35 Miller Drive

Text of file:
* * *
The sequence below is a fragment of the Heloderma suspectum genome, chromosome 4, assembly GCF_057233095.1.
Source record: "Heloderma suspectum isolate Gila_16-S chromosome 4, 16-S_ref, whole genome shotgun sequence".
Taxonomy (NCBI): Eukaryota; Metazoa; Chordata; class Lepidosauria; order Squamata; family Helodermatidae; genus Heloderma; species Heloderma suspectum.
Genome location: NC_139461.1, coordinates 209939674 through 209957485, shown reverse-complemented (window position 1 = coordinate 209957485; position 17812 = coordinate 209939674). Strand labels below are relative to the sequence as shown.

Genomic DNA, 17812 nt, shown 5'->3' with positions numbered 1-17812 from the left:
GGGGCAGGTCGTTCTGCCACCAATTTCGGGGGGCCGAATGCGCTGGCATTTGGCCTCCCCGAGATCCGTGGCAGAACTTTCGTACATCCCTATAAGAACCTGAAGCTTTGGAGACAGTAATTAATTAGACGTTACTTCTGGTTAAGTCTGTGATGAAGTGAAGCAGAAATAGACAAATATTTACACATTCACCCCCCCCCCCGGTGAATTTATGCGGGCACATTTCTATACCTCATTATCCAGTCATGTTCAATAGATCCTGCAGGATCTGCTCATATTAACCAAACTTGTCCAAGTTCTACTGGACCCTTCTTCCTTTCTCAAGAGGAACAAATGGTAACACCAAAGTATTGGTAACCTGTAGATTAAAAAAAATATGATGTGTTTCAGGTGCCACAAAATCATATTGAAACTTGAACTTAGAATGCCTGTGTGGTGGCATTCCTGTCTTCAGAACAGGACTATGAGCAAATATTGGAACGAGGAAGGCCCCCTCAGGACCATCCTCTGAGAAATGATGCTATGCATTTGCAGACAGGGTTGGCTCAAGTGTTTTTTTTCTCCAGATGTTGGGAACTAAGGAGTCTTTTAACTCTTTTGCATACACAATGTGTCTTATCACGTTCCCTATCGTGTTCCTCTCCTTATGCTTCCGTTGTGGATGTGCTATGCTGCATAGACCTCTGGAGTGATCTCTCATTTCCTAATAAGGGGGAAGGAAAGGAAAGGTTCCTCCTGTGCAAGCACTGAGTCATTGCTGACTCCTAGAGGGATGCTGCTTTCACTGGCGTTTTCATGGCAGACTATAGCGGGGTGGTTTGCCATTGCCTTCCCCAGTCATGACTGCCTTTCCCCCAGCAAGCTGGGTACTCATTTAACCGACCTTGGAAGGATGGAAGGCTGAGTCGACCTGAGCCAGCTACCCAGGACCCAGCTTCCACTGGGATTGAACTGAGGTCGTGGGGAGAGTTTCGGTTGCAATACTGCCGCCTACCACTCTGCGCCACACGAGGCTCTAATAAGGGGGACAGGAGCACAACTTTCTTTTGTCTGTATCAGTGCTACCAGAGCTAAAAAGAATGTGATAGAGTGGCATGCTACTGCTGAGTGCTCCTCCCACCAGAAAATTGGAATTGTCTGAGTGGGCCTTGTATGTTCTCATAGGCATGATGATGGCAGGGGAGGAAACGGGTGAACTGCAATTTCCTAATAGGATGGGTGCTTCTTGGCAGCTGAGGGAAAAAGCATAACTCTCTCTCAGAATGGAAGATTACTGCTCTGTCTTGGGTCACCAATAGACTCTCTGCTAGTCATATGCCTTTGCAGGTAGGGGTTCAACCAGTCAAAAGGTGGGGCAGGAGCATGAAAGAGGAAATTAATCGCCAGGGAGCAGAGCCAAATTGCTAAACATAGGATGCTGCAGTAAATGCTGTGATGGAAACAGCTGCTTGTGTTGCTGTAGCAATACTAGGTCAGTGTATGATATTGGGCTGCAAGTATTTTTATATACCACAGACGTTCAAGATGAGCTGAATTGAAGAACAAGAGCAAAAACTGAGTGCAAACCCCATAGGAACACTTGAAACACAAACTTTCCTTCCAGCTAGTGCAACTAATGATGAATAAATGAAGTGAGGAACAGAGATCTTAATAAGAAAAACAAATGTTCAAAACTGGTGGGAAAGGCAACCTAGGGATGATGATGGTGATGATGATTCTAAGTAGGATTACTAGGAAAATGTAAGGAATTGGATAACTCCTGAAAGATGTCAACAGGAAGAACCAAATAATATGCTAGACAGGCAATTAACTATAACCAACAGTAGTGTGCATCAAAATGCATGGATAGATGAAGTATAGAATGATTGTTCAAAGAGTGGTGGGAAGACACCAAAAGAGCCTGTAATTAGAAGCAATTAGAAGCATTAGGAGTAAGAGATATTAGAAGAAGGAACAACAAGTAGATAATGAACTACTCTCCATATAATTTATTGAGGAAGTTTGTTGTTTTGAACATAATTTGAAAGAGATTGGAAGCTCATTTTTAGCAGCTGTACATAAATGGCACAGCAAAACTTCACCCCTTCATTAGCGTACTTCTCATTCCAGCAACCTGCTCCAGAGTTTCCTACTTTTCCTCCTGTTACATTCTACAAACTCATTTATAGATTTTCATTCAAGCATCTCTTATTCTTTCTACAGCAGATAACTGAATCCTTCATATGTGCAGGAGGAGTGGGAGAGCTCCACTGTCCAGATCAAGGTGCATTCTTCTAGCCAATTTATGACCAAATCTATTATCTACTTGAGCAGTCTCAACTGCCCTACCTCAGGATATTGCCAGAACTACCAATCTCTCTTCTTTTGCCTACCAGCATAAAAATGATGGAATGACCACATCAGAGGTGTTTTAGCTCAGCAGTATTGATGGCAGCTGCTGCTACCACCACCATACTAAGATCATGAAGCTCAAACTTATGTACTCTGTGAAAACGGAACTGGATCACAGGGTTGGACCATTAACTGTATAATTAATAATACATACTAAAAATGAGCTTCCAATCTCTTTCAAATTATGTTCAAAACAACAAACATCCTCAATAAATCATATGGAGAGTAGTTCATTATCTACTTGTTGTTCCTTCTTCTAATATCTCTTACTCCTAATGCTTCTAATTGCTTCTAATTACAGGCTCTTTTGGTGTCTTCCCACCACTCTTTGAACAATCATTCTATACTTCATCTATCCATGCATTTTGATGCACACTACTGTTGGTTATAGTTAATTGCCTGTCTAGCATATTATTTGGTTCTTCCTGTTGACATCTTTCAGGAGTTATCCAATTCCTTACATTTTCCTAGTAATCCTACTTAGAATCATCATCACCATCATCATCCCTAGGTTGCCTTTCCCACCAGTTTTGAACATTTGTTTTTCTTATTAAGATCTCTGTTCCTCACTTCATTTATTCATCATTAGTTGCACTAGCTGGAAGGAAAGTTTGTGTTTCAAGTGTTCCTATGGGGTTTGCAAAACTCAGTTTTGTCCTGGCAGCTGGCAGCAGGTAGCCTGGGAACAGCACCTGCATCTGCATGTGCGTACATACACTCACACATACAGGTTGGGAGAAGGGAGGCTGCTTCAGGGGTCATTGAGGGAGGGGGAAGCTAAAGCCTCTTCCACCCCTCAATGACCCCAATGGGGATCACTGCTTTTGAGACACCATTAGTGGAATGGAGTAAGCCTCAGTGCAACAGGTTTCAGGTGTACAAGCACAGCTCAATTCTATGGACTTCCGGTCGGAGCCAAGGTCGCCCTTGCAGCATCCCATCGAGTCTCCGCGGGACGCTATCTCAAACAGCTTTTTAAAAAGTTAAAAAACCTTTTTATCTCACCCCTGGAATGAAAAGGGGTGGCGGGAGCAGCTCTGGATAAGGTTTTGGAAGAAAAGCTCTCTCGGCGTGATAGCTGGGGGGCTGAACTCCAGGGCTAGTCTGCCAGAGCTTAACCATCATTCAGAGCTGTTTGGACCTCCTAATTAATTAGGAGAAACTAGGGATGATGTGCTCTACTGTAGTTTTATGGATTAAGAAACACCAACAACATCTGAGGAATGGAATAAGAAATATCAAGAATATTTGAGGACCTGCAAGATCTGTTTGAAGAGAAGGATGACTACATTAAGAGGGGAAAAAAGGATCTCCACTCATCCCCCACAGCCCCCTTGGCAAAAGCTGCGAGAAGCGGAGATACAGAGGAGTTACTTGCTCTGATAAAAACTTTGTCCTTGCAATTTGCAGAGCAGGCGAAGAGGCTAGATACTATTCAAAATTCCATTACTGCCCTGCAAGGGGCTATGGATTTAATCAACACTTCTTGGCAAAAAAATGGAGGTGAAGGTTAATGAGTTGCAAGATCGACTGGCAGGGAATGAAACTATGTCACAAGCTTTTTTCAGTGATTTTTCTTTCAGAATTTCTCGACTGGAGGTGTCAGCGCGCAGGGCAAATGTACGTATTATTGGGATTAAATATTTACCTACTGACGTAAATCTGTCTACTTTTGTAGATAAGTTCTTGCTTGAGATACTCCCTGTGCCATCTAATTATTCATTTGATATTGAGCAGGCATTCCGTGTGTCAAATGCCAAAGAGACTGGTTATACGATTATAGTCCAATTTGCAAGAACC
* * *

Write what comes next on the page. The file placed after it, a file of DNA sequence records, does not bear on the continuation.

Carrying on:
We knew it was a fault to love a place, to believe a cure for hunger lived in the ground. In July shade, that dark torch burning in the air between us, you watered dirt, broke beans, snipped leaves with your barber’s eye. You said if we separated magnet from root, killed beetles and mealworms, slugs, we wouldn’t fail if the rain failed and moiled our furrows with guilt. The moon warps vegetables with its incubations and foils, and to such elements I was sensitive—the nipple given, half-wet, the dirt that cries for its milk. Years later, I still feel its pull, and confess I want to return to that place, sun on my shoulders and face, where I might revive that garden, channel to it water, and tend it like a mother who stays with her dead child, who won’t let go, who will sleep in the same bed with it.